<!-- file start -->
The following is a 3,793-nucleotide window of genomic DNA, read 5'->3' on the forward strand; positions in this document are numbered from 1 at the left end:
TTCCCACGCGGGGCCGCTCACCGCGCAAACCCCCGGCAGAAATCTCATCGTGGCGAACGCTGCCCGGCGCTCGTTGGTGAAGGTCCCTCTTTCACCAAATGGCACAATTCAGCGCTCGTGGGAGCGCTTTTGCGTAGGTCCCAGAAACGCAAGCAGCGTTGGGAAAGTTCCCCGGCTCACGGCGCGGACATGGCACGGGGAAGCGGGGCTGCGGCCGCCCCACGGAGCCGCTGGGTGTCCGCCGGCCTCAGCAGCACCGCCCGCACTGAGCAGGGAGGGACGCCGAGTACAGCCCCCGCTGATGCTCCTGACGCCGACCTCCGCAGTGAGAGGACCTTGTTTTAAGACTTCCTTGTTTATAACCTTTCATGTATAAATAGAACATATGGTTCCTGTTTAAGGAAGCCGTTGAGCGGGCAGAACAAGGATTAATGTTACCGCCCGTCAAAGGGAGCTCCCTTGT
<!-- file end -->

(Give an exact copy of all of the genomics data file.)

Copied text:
The following is a 3,793-nucleotide window of genomic DNA, read 5'->3' on the forward strand; positions in this document are numbered from 1 at the left end:
TTCCCACGCGGGGCCGCTCACCGCGCAAACCCCCGGCAGAAATCTCATCGTGGCGAACGCTGCCCGGCGCTCGTTGGTGAAGGTCCCTCTTTCACCAAATGGCACAATTCAGCGCTCGTGGGAGCGCTTTTGCGTAGGTCCCAGAAACGCAAGCAGCGTTGGGAAAGTTCCCCGGCTCACGGCGCGGACATGGCACGGGGAAGCGGGGCTGCGGCCGCCCCACGGAGCCGCTGGGTGTCCGCCGGCCTCAGCAGCACCGCCCGCACTGAGCAGGGAGGGACGCCGAGTACAGCCCCCGCTGATGCTCCTGACGCCGACCTCCGCAGTGAGAGGACCTTGTTTTAAGACTTCCTTGTTTATAACCTTTCATGTATAAATAGAACATATGGTTCCTGTTTAAGGAAGCCGTTGAGCGGGCAGAACAAGGATTAATGTTACCGCCCGTCAAAGGGAGCTCCCTTGT